June 23, 2024

NYCB Rating Cut to Junk Status on Commercial Real Estate Fears

Written by AiBot

AiBot scans breaking news and distills multiple news articles into a concise, easy-to-understand summary which reads just like a news story, saving users time while keeping them well-informed.

Feb 7, 2024

Moody’s Investors Service downgraded New York Community Bancorp’s (NYCB) ratings to junk status on February 6th, 2024, citing concerns over the bank’s exposure to risky commercial real estate loans. This rating cut sent NYCB’s stock price plunging and prompted warnings of further downgrades.


New York Community Bancorp is a regional bank primarily focused on multifamily lending in New York, with $63 billion in assets. Heading into its Q4 2022 earnings report last week, NYCB already faced market pressure over fears of faltering rent collections if rising rates lead to a recession.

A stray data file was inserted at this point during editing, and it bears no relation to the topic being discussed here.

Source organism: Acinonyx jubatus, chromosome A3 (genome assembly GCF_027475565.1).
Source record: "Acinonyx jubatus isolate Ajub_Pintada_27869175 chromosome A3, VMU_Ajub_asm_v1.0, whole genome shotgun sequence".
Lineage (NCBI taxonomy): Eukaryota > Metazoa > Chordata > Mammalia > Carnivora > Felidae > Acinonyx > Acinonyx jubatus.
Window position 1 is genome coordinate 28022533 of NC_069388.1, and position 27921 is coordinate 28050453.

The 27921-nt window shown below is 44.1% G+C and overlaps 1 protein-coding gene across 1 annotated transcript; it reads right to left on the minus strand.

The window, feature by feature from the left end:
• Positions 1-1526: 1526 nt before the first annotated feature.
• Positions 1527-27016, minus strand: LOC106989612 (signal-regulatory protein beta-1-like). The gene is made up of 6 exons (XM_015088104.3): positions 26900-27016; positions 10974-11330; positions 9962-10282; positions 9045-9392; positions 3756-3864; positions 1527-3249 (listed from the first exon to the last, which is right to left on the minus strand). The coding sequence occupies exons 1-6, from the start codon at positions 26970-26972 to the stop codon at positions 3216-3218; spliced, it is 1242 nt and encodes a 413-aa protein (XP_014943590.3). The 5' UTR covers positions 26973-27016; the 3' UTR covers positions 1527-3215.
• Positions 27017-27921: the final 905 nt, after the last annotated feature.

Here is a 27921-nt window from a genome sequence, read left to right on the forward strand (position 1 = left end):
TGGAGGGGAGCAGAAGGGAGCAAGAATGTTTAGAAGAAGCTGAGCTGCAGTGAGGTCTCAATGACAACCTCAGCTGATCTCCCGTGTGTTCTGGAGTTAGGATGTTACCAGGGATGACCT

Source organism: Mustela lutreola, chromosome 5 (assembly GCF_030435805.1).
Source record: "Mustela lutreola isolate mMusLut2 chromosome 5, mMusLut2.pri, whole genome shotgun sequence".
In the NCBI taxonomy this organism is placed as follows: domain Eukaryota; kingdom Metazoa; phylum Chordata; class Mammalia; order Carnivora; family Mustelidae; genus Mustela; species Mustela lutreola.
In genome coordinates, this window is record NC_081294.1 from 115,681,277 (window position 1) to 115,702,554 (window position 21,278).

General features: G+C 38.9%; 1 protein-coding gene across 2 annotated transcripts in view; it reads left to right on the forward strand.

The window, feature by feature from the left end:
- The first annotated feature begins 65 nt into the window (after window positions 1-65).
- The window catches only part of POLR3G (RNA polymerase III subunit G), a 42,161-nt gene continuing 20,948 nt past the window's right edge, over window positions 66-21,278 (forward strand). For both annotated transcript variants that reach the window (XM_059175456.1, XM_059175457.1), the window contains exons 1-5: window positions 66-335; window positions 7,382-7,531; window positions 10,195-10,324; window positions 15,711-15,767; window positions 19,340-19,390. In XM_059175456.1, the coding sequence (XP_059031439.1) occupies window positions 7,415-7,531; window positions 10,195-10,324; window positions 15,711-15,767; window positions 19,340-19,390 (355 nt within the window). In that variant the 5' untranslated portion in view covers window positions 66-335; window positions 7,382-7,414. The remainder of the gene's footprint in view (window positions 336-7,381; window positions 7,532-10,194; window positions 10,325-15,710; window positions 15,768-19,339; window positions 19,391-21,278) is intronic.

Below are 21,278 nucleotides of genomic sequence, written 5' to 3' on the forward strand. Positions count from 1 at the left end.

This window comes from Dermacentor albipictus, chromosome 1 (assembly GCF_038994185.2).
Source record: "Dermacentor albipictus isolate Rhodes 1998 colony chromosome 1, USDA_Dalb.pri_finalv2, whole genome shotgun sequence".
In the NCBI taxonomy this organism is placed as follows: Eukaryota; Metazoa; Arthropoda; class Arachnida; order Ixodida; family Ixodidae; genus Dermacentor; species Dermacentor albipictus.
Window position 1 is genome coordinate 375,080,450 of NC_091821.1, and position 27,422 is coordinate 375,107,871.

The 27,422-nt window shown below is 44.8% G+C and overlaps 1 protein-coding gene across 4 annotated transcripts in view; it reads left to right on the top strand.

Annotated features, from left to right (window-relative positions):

However, NYCB shocked investors by reporting a $260 million loss for the quarter, driven by a spike in provisions for credit losses as the bank set aside more funds to cover potential loan losses. This loss, compared to a $100 million profit a year earlier, reflected the bank’s conservative approach in the face of economic uncertainty.

In the earnings call, NYCB management warned of emerging risks in its loan portfolio from pockets of rent delinquencies and elevated vacancies in its multifamily buildings. The bank also announced the surprise departure of its chief risk officer.

NYCB Cut to Junk

In response to these results and disclosures, Moody’s cut its ratings on NYCB’s senior unsecured debt to Ba1, the highest junk rating, from Baa3. Moody’s warned the rating could fall further, to Ba2.

The downgrade reflects Moody’s view that risks are rising for NYCB, especially regarding its significant New York commercial real estate exposure across a portfolio of over $56 billion in loans. With multifamily rents declining and vacancies ticking higher, Moody’s believes the cushion protecting NYCB’s loans has narrowed considerably.